Think about the purpose of your group, and what kind of thing you’d like to do. If it’s something like an Alpha group, all the resources may be there for you. On the other hand, for an existing group there may be new things that you can do in this online environment, eg showing videos or presentations, or using music, that would have been difficult in physical settings. What opportunities are there for your group?  


6.  Inviting people to come along

How will you get people to come along? Maybe there can be a spoken announcement at the end of a streamed Sunday service, or a written invitation that appears as a caption on the video.  Or you could use the newsletter, website, a parish Facebook page or WhatsApp group.  Personal invitations are always the best. Be creative!  


7.   How to make your group interactive

Think about what you will want to do in your group and the kind of activities you might have, eg, a presentation, small group discussion, watching a video.  How do people get involved?  This can vary from asking a question with video and mic on, to using the “chat”  function.  Here is an excellent set of zoom friendly ice-breakers:

There are tutorials for different platforms, and blogs with helpful tips, eg:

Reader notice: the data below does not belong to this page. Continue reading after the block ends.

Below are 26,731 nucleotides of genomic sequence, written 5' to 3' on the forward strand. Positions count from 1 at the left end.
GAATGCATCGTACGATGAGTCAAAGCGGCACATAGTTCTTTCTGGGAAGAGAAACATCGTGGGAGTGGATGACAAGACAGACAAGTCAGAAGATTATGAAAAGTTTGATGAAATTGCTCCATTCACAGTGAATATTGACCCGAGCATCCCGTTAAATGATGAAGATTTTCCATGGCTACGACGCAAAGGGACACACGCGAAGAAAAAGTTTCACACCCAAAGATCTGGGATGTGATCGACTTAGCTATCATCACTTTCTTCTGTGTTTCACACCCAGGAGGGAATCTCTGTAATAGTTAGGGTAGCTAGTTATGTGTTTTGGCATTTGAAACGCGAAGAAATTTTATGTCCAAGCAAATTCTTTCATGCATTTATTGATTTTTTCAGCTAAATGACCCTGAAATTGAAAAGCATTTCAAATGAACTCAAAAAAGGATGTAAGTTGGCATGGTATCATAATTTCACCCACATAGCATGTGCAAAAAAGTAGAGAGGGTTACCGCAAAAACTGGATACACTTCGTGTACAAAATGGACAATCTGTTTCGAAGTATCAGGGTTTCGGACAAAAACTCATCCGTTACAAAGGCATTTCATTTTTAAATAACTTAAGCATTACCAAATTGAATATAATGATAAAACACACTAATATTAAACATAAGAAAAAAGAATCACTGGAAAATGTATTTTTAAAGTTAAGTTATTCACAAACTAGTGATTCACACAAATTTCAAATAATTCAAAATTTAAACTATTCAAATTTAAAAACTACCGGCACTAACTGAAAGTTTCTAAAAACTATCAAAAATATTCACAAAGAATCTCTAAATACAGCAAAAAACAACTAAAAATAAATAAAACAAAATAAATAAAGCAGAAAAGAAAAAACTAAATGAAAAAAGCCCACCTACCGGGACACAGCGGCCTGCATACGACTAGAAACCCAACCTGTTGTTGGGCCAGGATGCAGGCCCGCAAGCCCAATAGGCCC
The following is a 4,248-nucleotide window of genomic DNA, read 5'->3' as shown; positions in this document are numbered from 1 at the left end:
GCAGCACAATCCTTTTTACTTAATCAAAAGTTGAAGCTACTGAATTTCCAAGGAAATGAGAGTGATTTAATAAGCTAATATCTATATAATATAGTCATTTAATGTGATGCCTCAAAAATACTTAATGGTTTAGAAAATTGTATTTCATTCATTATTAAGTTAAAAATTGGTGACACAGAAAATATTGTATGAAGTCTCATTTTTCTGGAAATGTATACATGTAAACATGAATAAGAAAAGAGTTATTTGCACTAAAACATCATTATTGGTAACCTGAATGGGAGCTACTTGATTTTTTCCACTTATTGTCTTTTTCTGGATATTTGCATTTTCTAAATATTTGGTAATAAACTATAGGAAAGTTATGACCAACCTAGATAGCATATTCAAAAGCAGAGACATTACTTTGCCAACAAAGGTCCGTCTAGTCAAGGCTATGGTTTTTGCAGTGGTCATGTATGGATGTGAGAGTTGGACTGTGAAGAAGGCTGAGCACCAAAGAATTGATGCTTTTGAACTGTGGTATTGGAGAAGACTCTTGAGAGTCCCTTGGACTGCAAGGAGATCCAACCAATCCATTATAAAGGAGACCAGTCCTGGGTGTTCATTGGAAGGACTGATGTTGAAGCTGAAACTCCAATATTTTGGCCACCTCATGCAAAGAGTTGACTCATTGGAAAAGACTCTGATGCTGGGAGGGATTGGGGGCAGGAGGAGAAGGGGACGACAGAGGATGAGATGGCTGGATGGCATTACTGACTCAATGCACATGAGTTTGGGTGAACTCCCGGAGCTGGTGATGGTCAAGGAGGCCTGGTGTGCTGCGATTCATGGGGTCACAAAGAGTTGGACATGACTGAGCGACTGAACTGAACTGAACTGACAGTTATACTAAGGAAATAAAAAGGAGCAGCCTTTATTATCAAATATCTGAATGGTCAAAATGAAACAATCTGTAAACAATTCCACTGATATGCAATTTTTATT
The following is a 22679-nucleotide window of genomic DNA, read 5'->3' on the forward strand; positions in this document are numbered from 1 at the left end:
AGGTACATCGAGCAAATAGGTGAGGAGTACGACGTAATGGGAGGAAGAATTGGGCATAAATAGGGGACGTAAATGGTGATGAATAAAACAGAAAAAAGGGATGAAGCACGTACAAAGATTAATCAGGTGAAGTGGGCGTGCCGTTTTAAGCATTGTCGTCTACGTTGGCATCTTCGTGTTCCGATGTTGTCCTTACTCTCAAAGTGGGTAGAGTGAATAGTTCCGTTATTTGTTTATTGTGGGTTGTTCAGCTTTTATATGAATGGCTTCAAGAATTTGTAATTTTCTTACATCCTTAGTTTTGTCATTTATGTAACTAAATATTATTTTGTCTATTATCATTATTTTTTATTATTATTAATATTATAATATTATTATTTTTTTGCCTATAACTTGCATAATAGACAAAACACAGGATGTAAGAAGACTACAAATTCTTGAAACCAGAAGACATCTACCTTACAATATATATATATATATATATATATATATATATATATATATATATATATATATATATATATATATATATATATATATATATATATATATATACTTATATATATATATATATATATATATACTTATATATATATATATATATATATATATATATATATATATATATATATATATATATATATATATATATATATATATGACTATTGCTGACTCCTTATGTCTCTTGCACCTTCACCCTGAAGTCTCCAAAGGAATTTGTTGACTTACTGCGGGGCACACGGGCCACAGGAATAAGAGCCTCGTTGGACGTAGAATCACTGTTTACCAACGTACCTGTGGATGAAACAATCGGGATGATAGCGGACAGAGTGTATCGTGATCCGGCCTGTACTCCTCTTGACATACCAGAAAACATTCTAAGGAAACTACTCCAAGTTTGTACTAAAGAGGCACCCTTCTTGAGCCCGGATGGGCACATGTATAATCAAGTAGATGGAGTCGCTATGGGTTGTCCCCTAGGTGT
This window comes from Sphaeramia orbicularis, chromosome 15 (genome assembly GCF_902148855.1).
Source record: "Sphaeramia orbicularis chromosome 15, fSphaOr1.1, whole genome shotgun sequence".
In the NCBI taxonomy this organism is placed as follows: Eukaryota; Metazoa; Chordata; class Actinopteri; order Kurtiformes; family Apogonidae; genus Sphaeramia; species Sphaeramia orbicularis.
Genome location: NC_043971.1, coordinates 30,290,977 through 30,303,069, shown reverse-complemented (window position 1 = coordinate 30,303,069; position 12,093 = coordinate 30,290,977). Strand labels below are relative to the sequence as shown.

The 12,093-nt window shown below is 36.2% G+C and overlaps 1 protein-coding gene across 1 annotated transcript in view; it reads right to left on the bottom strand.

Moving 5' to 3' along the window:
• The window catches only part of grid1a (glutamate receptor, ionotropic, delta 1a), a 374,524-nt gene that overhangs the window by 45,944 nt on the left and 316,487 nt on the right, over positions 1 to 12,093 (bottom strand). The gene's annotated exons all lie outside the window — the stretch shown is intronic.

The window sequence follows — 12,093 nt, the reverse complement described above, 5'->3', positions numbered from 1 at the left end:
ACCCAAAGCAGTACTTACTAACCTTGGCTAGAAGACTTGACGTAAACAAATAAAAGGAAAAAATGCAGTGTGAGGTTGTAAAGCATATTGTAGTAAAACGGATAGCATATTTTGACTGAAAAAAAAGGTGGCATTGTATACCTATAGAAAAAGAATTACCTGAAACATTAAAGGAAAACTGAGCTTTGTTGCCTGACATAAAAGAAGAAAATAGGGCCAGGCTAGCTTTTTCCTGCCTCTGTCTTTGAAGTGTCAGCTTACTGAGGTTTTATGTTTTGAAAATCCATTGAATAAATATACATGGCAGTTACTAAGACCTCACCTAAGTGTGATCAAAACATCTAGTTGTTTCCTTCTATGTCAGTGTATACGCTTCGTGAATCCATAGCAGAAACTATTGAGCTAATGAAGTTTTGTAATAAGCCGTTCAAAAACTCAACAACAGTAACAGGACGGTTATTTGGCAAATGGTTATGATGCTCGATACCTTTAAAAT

8.   Maintaining mometum between meetings

Keep the momentum going with your group by scheduling regular meetings and by posting regularly on any social media the parish has, especially because at the moment we don’t bump into each other at church.  Encourage people to share thoughts, Bible verses, prayer intentions etc between meetings, if you have a way of doing this (eg a WhatsApp or Facebook groups). 


9.   Don’t be afraid to pray with your group

Praying on a digital platform can feel very weird, but there are some top tips to make it easier. a) Start simple – perhaps by asking people to say or write in the chat a name or something they’d like prayer for (b) ask people by name to say a prayer rather than asking for volunteers (and only ask people you know will be comfortable doing it) (c) if you have a moment of silence, mute all mics, including your own. See Case Study 1 for more ideas. Any church group should have some element of prayer, perhaps to begin and conclude. 


10.Safeguarding in your group

Safeguarding applies in the same way in person as online.  There is detailed guidance for running groups with young people here on the Catholic Safeguarding Advisory Service website and a case study on our own site.  However, disclosures and other personal difficulties may occur in any group, and it’s important that moderators and hosts are aware of safeguarding guidelines, and where they can go for help


Next steps:

  1. Download a blank planning sheet to get started with planning your group.


2. Then for more planning helps go to either:

3. Or:


4. Watch the recording of our online workshops to help people get started.  Week one addressed the fundamentals: what is my group for, what online platform shall I use, what do I want to do?  Week 2 was about the nuts and bolts: how to adapt material to online use, how to make your sessions interactive, what to do when things go wrong, and how to lead prayer online.  With Martin Campbell and Joanna Hale.





5. Find a collection of training resources here.
6. Find the full diocesan communications, technology photography and filming policy here.